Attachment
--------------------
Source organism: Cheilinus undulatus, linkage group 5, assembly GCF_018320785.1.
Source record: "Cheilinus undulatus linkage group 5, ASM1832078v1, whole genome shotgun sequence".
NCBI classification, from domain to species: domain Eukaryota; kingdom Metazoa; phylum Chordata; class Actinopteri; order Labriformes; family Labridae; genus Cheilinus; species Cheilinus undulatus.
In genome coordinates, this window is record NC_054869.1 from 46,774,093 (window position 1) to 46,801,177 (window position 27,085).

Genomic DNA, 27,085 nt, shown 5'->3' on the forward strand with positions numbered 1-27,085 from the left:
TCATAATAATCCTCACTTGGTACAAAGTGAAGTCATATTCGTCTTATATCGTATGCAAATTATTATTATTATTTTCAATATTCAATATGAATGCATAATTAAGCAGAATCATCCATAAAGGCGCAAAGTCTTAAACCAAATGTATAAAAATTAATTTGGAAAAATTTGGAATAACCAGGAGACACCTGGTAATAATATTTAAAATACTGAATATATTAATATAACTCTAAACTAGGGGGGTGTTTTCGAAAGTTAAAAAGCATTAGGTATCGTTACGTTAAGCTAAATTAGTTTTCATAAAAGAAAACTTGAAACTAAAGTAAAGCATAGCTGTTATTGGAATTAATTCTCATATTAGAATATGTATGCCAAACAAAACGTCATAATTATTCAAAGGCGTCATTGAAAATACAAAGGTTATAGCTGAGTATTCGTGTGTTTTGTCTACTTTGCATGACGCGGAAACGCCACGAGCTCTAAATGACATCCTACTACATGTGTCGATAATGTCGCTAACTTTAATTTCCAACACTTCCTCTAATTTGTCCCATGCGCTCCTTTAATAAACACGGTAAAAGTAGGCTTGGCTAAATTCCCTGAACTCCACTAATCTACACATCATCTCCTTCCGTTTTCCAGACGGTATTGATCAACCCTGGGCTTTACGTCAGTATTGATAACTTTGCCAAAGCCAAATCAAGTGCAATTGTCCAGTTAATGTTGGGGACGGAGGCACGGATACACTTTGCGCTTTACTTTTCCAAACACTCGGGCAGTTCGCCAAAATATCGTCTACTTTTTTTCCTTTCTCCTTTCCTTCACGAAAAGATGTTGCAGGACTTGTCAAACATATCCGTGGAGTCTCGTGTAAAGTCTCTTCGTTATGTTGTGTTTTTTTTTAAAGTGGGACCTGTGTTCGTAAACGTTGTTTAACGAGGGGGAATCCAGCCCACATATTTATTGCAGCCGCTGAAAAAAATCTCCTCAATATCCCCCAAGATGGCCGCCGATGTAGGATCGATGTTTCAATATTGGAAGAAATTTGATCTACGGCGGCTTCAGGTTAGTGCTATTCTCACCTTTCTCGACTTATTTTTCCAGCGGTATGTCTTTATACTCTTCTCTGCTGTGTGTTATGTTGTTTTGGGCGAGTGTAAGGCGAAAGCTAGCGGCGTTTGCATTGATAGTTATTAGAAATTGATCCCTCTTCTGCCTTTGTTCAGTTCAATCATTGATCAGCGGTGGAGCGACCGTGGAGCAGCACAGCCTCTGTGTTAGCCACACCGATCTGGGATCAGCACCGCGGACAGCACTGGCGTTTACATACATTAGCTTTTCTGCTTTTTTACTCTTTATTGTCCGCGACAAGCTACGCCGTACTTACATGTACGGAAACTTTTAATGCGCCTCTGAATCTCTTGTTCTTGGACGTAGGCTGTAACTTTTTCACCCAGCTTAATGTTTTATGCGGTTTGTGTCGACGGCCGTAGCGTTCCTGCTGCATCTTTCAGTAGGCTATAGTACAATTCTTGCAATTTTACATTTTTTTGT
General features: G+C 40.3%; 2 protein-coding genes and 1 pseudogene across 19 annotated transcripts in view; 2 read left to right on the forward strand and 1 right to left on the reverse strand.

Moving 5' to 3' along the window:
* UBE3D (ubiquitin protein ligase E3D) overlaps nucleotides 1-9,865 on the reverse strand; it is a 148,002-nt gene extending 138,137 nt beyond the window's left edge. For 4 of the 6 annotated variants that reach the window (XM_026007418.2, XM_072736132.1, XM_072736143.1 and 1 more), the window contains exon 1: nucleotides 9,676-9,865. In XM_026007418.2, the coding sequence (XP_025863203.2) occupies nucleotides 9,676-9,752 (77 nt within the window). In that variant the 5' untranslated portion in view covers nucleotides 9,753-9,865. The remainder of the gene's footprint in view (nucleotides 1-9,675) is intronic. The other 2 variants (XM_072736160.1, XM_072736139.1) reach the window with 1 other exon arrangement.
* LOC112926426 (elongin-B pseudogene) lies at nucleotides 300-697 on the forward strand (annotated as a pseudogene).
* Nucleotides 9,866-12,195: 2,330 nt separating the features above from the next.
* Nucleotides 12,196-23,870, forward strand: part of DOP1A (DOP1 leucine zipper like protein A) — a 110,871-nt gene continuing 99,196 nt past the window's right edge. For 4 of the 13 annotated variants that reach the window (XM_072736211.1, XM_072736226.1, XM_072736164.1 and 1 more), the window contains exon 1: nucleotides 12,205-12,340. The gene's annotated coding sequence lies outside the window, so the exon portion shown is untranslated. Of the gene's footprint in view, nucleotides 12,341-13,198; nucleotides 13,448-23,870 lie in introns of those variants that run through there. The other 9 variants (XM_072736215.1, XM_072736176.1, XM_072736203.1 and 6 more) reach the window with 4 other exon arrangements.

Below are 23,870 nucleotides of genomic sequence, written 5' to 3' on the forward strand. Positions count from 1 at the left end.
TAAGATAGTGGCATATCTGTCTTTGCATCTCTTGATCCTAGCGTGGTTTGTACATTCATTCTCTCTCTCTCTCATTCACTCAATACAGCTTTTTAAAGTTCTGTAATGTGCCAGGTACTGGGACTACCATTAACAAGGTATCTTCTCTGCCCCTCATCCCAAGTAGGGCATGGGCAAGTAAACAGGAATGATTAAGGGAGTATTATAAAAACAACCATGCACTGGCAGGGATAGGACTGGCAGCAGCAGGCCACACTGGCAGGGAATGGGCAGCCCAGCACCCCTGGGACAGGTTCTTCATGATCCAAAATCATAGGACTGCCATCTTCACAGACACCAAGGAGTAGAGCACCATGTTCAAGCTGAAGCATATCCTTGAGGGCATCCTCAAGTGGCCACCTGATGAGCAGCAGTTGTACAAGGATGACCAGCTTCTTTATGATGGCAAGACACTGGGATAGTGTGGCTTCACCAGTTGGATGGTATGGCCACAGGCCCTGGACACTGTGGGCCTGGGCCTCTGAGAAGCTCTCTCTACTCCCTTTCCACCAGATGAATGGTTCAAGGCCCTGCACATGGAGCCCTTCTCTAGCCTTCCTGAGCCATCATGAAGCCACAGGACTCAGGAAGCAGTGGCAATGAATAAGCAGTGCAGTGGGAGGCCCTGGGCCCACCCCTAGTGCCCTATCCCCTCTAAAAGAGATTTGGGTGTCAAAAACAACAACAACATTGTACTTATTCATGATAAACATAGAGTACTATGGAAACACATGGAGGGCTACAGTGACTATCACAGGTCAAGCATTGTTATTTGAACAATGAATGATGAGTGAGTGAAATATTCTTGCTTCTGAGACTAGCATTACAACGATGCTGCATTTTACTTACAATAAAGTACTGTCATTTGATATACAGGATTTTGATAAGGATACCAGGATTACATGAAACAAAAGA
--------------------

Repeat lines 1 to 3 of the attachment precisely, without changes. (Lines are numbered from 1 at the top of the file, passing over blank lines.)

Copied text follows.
Source organism: Cheilinus undulatus, linkage group 5, assembly GCF_018320785.1.
Source record: "Cheilinus undulatus linkage group 5, ASM1832078v1, whole genome shotgun sequence".
NCBI classification, from domain to species: domain Eukaryota; kingdom Metazoa; phylum Chordata; class Actinopteri; order Labriformes; family Labridae; genus Cheilinus; species Cheilinus undulatus.